Data gathered by the UK Finance suggests the UK is about to move beyond ‘peak cash’ in 2018 as notes and coins are replaced by alternative payment methods, particularly in cities, according to the Guardian.
It is expected that debit cards will overtake cash as the most frequent payment method later this year. The volume of cash withdrawn from ATM machines is falling steadily, as consumers use card payments for ever smaller transactions such as the purchase of coffee or beer.
In 2006, 62% of all payments in the UK were made using cash. By 2016 that proportion had dropped to 40%. It is predicted that by 2026 cash will be used for just 21% of all payments, according to UK Finance figures.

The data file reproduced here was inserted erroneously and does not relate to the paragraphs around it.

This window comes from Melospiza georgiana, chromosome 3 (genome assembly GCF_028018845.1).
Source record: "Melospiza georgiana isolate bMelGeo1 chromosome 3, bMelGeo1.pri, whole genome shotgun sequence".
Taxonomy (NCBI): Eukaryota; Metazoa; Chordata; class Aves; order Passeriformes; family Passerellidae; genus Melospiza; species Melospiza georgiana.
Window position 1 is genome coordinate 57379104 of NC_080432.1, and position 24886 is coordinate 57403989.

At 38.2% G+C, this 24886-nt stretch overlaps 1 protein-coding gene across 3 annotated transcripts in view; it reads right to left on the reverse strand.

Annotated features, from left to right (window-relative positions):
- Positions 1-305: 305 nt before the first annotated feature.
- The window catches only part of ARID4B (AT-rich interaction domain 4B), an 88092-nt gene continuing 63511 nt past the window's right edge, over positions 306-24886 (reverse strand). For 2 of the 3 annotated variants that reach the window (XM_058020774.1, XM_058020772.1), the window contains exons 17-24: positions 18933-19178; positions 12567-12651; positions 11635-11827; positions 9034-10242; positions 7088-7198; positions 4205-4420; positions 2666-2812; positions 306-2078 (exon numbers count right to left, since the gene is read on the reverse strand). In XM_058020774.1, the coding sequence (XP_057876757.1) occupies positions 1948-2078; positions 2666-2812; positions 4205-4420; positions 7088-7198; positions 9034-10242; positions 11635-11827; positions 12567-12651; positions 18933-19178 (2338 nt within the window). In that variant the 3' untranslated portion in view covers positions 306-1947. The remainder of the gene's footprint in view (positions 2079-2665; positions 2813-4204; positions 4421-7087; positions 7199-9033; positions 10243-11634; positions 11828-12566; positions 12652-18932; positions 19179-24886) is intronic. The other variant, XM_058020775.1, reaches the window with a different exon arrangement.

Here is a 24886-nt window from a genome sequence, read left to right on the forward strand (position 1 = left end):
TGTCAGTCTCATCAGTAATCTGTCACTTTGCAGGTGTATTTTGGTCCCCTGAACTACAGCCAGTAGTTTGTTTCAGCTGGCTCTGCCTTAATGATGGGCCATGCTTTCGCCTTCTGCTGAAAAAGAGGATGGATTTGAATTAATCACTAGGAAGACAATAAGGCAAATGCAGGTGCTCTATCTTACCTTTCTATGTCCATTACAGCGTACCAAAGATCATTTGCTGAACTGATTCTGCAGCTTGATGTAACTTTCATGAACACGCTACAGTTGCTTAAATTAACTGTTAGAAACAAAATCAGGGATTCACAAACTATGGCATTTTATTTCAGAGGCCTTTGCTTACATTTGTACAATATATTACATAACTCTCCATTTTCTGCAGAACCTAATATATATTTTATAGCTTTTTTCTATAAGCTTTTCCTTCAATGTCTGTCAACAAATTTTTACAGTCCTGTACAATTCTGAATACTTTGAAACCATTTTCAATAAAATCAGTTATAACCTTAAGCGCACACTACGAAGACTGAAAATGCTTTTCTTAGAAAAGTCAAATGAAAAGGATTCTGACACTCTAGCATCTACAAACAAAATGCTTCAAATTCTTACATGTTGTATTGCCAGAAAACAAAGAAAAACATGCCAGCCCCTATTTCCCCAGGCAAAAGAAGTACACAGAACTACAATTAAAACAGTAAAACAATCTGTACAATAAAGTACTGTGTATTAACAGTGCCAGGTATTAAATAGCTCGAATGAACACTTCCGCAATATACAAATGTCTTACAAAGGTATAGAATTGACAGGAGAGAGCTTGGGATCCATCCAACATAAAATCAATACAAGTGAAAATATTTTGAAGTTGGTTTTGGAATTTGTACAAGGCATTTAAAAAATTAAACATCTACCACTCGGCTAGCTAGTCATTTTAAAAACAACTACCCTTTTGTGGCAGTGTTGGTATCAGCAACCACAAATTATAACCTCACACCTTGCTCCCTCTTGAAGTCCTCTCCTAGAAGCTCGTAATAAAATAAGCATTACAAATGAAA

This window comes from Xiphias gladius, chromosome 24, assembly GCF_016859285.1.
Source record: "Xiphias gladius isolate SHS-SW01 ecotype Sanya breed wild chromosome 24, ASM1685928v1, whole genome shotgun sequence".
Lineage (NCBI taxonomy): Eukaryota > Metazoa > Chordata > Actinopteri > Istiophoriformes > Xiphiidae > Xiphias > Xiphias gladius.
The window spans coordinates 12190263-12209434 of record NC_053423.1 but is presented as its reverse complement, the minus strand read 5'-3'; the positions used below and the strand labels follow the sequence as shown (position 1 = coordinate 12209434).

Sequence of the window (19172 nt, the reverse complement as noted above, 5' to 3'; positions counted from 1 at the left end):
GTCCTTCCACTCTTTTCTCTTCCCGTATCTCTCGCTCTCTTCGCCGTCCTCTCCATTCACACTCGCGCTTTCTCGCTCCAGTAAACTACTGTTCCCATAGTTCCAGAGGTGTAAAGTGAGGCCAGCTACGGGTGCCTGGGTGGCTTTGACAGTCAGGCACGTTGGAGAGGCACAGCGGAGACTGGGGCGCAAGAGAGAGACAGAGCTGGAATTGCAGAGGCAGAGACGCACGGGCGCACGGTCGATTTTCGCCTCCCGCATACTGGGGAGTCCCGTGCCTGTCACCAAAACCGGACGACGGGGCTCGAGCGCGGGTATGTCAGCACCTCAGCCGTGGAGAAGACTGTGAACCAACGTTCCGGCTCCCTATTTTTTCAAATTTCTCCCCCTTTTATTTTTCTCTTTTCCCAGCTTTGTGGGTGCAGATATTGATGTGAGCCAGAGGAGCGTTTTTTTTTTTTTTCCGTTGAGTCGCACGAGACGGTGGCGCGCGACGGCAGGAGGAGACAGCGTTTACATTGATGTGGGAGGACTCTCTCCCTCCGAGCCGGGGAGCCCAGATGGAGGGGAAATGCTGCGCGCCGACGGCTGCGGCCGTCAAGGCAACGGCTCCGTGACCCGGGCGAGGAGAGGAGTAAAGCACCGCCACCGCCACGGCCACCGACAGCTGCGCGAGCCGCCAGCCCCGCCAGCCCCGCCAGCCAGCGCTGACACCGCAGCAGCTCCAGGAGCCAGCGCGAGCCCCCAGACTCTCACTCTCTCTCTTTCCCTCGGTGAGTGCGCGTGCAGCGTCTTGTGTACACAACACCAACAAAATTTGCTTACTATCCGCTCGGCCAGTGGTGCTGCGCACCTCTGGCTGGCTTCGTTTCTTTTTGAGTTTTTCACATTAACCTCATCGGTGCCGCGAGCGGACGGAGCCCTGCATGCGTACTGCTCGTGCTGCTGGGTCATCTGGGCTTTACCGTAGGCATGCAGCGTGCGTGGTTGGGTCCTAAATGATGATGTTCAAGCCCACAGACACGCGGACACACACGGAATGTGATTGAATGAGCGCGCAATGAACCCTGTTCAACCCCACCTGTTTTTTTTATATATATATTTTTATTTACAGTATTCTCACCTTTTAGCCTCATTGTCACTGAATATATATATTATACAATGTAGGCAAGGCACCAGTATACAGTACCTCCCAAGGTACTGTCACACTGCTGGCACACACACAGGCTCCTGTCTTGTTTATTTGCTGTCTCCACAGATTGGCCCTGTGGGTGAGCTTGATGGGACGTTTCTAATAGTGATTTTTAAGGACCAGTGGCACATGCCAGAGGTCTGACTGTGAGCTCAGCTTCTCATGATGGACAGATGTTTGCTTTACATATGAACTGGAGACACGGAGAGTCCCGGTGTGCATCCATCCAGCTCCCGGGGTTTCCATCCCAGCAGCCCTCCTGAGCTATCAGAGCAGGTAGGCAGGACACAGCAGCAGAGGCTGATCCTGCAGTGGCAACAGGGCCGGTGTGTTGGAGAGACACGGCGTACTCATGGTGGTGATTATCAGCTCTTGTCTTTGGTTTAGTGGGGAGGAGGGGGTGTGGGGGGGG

In 2016 there were 2.7bn cash withdrawals from the UK’s 70,000 ATMs. This is the lowest number of transactions since 2010. The amount withdrawn is dropping rapidly; in 2016, £6bn less was taken out compared to 2015.
According to figures from the Bank of England, the volume of cash typically increases each year but it is currently increasing at the slowest rate since 1972.
Countries such as Canada and Sweden have led a move away from cash, with debit cards, credit cards, phone payments, online transfers and apps being used instead.